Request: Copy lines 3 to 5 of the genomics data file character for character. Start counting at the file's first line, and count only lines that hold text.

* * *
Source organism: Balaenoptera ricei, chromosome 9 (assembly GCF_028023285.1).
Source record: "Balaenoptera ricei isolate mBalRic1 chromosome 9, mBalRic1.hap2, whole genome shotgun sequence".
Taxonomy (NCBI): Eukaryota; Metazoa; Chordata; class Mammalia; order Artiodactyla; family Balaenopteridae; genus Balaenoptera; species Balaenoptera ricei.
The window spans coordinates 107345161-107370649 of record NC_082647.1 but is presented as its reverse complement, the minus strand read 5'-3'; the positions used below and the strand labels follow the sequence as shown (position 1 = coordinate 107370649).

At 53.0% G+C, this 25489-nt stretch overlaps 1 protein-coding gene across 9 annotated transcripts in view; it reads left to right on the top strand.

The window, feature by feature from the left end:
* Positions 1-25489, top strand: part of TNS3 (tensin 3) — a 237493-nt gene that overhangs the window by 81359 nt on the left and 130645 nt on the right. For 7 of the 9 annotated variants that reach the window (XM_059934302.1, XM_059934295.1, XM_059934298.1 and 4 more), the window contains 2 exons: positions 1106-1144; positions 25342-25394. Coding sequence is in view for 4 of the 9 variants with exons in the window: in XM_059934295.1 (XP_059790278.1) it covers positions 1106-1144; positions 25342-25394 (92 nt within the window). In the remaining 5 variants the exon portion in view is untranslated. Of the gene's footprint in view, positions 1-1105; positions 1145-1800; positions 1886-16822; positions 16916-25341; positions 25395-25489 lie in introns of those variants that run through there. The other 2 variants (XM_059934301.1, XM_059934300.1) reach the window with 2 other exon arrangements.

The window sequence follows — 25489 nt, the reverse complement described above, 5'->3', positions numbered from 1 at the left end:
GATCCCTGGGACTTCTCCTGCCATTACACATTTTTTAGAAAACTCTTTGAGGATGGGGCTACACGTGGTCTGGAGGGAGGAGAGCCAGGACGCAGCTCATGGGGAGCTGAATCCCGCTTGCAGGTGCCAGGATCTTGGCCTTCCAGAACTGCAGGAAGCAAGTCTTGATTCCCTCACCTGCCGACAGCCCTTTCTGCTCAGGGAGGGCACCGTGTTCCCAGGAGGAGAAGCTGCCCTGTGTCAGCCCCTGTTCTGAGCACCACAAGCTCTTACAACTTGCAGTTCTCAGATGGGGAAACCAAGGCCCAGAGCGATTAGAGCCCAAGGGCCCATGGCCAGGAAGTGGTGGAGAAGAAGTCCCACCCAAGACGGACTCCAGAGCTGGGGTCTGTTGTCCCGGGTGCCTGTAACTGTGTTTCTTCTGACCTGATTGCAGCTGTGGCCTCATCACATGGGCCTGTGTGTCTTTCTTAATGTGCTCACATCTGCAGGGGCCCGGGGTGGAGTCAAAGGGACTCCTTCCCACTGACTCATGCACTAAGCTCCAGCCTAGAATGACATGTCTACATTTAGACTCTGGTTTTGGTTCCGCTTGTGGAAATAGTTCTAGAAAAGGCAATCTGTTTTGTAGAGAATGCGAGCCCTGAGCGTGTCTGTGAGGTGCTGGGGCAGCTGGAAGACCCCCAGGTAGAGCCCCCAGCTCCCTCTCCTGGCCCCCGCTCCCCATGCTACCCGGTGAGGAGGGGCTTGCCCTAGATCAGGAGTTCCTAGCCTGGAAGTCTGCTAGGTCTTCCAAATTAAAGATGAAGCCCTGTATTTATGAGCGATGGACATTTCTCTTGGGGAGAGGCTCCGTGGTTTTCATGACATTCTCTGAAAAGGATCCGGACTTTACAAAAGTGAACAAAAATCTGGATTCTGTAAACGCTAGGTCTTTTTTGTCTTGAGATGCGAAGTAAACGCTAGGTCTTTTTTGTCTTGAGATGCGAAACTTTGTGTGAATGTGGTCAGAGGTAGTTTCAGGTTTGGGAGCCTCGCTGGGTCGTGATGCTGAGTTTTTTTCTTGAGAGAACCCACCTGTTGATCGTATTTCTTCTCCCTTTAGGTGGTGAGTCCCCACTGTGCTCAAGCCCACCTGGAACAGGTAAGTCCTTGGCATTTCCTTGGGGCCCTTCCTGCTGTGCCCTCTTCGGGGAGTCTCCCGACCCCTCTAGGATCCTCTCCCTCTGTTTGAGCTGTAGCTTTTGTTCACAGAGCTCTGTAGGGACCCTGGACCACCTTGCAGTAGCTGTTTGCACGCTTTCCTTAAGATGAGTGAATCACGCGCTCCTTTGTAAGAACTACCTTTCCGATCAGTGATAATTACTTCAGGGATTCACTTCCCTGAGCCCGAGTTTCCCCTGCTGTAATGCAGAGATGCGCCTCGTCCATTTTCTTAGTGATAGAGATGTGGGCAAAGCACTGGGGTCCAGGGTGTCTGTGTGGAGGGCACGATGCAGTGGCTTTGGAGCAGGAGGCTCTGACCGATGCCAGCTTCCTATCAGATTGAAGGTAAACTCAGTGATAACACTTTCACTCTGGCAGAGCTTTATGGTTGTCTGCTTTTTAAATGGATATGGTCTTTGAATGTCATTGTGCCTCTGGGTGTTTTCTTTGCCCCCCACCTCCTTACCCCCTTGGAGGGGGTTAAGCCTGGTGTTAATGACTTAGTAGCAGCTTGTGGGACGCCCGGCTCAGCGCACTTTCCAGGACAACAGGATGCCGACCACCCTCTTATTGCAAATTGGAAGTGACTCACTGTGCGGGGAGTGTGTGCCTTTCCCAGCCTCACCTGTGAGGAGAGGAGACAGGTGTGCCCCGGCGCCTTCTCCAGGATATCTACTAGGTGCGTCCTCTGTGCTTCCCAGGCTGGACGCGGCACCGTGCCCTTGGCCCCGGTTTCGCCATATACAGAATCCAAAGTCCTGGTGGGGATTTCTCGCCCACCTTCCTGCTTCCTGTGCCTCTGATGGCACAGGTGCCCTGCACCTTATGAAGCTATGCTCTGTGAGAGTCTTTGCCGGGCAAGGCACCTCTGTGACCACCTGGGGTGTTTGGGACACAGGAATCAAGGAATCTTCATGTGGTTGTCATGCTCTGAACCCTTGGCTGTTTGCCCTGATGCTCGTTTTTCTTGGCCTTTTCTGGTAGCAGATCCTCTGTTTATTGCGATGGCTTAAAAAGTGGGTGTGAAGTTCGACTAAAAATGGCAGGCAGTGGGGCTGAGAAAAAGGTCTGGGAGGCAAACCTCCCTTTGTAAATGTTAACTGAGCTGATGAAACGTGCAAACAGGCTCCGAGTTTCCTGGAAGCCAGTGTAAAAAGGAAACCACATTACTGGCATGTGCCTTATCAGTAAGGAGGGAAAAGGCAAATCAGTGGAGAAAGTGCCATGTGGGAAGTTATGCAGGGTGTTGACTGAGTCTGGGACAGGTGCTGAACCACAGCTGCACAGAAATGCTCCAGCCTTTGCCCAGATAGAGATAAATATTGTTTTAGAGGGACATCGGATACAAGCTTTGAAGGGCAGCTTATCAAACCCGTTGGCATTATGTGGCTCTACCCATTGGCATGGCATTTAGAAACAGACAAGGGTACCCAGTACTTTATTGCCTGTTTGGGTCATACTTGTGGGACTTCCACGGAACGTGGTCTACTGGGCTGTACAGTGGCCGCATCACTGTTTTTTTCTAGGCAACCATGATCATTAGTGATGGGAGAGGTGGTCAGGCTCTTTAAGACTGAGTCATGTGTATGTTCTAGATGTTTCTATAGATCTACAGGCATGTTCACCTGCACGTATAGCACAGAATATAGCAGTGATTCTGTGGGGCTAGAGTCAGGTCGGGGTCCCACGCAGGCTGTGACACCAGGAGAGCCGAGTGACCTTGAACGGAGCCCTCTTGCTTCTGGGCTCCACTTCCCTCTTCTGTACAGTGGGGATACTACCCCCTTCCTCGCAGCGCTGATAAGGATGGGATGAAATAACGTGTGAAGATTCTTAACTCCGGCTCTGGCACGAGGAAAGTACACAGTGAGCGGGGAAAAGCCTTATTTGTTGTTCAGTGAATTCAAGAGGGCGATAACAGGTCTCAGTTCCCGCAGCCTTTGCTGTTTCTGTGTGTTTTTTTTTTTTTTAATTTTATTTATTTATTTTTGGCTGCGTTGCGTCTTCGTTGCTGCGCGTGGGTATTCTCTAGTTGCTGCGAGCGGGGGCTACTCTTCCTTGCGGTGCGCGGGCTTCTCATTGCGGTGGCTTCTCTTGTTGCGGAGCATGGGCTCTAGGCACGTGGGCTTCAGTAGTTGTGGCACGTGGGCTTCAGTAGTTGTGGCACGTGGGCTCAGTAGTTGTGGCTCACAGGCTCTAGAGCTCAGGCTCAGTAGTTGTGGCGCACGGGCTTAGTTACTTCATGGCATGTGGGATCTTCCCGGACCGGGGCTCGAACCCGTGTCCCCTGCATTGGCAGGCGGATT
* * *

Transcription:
Taxonomy (NCBI): Eukaryota; Metazoa; Chordata; class Mammalia; order Artiodactyla; family Balaenopteridae; genus Balaenoptera; species Balaenoptera ricei.
The window spans coordinates 107345161-107370649 of record NC_082647.1 but is presented as its reverse complement, the minus strand read 5'-3'; the positions used below and the strand labels follow the sequence as shown (position 1 = coordinate 107370649).

At 53.0% G+C, this 25489-nt stretch overlaps 1 protein-coding gene across 9 annotated transcripts in view; it reads left to right on the top strand.